• V band Strehl > 10% under the ESO typical turbulence conditions (0.87” seeing). This drove AO system design, including the number of DMs, number of actuators, given the requirement on science field of view. This number includes AO residuals as well as alignment, NCPAs and manufacturing errors;
  • 50% sky coverage for 15% encircled energy within a 50mas spaxel. Experience shows that the sky coverage is of the utmost importance in the exploitation and success of a high angular resolution instrument like MAVIS. We adopted a no-compromise approach, using SAPHIRA near infrared electron-multiplied arrays that provide state of the art sensitivity. Natural guide star (Tip-Tilt and low order modes) is done in the near-infrared, providing extremely well compensated images (15 to 80% Strehl ratio) and access to the full 120” diameter technical field of view. The NGS assembly includes three NGS WFSs to compensate for both Tip-Tilt and plate scale modes at high frequency (up to 1kHz). Each NGS WFS can also select a 2×2 Shack-Hartmann mode, providing focus and astigmatism measurement that can be used to control focus drift from Sodium layer altitude changes, and some degree of monitoring of NCPA drifts.

It was realised early into Phase A that four laser guide stars were not enough to limit the tomographic error to reach the specified error budget. As part of the many trade-off studies, solutions with 4, 6 and 8 LGSs were compared. The 8 LGS solution was clearly a winner overall; The 8 LGS are created by splitting the existing 4 LGSF lasers using simple, yet efficient (>93%) diffractive gratings. This in turns means that only about half the power is available per beam compared to the current LGSF situation - which fortunately is very comfortable. We have run many numerical simulations and confirmed that, with the low noise of the CCD220, we can deal with almost every condition of sodium return. Only in the lowest abundance months (Jan-Feb) will there be periods during which operation will only be possible with reduced performance (by running the LGS loop slower or using alternative techniques exposed later in this paper).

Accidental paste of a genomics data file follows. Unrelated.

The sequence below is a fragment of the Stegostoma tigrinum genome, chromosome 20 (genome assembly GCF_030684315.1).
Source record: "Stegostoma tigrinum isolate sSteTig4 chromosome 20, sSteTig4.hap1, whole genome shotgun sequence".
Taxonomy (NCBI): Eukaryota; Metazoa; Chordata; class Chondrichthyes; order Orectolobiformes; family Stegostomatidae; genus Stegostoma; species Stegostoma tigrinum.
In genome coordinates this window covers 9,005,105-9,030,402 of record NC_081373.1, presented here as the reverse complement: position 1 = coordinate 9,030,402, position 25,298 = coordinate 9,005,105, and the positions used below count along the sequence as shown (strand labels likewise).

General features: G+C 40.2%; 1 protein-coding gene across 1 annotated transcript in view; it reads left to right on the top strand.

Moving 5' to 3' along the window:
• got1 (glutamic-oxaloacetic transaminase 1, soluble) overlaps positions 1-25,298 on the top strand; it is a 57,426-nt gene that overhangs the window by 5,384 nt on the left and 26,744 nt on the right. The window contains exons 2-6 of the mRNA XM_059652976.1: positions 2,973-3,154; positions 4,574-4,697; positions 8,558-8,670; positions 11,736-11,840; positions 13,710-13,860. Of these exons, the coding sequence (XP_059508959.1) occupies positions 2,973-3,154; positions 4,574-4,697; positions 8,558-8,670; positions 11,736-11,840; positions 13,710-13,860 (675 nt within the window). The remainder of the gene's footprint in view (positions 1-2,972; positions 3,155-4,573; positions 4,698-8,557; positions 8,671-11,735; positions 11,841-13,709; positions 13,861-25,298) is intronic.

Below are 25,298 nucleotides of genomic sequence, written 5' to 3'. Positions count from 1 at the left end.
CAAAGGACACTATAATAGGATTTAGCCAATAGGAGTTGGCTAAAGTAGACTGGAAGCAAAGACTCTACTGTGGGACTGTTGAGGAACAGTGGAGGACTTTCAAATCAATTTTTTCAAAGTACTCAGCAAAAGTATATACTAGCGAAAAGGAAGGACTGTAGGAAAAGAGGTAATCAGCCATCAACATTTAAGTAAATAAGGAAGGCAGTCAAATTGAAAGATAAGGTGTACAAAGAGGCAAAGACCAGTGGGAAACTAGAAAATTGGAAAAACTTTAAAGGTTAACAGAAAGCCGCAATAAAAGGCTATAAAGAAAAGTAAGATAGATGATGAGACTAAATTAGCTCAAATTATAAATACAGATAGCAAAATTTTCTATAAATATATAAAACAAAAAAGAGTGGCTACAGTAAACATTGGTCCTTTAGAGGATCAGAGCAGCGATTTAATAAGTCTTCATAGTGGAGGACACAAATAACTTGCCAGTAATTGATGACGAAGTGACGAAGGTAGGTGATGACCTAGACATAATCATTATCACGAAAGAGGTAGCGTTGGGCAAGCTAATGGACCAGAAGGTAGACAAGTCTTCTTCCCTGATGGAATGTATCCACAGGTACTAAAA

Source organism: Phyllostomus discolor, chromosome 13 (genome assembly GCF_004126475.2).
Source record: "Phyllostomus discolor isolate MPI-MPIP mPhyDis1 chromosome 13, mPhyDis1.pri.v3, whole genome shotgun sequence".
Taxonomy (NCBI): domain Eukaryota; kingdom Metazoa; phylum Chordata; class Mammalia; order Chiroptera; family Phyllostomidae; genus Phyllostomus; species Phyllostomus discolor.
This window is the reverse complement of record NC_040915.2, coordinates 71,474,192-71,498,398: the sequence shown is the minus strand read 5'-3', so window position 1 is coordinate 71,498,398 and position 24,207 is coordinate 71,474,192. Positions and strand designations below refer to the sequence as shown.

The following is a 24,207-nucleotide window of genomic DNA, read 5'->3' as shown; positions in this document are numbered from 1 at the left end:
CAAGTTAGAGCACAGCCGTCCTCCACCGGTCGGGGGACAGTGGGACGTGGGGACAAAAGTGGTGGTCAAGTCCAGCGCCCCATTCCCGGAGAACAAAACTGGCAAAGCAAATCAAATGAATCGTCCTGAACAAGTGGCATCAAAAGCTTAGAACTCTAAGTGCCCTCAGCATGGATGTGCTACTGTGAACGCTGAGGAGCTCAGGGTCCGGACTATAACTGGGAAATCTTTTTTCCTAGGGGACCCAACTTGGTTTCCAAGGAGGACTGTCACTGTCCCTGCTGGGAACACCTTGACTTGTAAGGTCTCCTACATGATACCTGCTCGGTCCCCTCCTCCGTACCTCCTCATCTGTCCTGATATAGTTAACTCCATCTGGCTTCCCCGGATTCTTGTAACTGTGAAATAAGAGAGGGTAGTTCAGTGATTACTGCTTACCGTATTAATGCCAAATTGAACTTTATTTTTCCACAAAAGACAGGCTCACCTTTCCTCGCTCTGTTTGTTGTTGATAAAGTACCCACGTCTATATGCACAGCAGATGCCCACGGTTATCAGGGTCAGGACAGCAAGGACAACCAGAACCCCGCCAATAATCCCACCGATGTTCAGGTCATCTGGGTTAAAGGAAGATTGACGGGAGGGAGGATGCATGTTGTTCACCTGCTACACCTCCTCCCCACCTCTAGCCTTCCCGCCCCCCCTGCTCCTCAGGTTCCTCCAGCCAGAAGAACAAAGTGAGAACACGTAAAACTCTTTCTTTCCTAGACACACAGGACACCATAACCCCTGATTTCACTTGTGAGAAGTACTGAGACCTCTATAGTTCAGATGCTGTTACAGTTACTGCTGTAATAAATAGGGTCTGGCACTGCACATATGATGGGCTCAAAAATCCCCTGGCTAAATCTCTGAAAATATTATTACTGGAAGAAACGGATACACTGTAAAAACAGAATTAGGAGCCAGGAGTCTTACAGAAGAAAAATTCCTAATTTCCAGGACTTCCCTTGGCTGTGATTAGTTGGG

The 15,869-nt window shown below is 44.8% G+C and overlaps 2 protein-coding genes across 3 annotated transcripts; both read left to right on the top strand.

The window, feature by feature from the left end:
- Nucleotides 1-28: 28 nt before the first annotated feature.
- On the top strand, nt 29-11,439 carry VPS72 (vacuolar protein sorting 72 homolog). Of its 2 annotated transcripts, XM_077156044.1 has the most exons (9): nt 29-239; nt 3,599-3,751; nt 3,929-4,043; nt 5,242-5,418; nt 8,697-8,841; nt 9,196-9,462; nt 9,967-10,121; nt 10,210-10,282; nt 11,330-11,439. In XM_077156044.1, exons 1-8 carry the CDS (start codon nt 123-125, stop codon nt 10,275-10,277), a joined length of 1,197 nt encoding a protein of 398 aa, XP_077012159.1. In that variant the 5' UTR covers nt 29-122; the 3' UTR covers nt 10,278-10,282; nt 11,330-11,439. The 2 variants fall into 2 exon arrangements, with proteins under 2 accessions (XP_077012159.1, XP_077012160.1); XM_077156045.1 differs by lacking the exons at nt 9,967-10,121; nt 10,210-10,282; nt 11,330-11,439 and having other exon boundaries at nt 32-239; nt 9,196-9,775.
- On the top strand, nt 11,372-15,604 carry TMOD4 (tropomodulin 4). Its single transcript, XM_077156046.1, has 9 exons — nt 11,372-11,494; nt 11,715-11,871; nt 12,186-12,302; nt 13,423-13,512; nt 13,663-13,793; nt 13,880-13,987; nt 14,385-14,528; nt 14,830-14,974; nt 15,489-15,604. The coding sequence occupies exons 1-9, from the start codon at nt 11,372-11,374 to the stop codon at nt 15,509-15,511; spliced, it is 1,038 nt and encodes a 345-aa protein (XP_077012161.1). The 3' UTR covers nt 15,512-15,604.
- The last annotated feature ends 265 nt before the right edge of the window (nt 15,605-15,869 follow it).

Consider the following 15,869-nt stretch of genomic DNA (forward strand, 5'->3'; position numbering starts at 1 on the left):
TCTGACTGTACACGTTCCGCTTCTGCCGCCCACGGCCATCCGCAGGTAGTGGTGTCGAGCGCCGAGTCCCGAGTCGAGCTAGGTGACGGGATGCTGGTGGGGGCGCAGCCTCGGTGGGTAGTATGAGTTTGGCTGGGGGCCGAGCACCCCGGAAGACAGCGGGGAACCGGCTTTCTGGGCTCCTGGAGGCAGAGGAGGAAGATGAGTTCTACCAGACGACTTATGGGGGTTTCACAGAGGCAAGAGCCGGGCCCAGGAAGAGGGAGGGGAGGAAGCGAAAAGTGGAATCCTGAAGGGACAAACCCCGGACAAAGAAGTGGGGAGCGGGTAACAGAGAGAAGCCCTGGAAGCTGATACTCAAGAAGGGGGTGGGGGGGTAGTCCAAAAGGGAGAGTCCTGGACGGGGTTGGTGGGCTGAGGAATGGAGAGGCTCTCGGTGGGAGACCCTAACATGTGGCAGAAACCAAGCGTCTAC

MAVIS is a multi-conjugate AO system. As such, it requires tomographic techniques to drive the deformable mirrors in order to maximise performance over the corrected field of view. AO control is currently a hot topic in the MAVIS consortium, with interesting cross-fertilisation between the INAF (lots of experience and also responsible for MAORY AO control) and the ANU/AAO-Stromlo teams; new methods have emerged that appear to boost MAVIS performance with respect to more classical tomographic controller, and that could also benefit MAORY (e.g. Learn and Apply, non-split tomography, simple prediction method implementation, Tikhonov regularisation, optimised control laws, etc).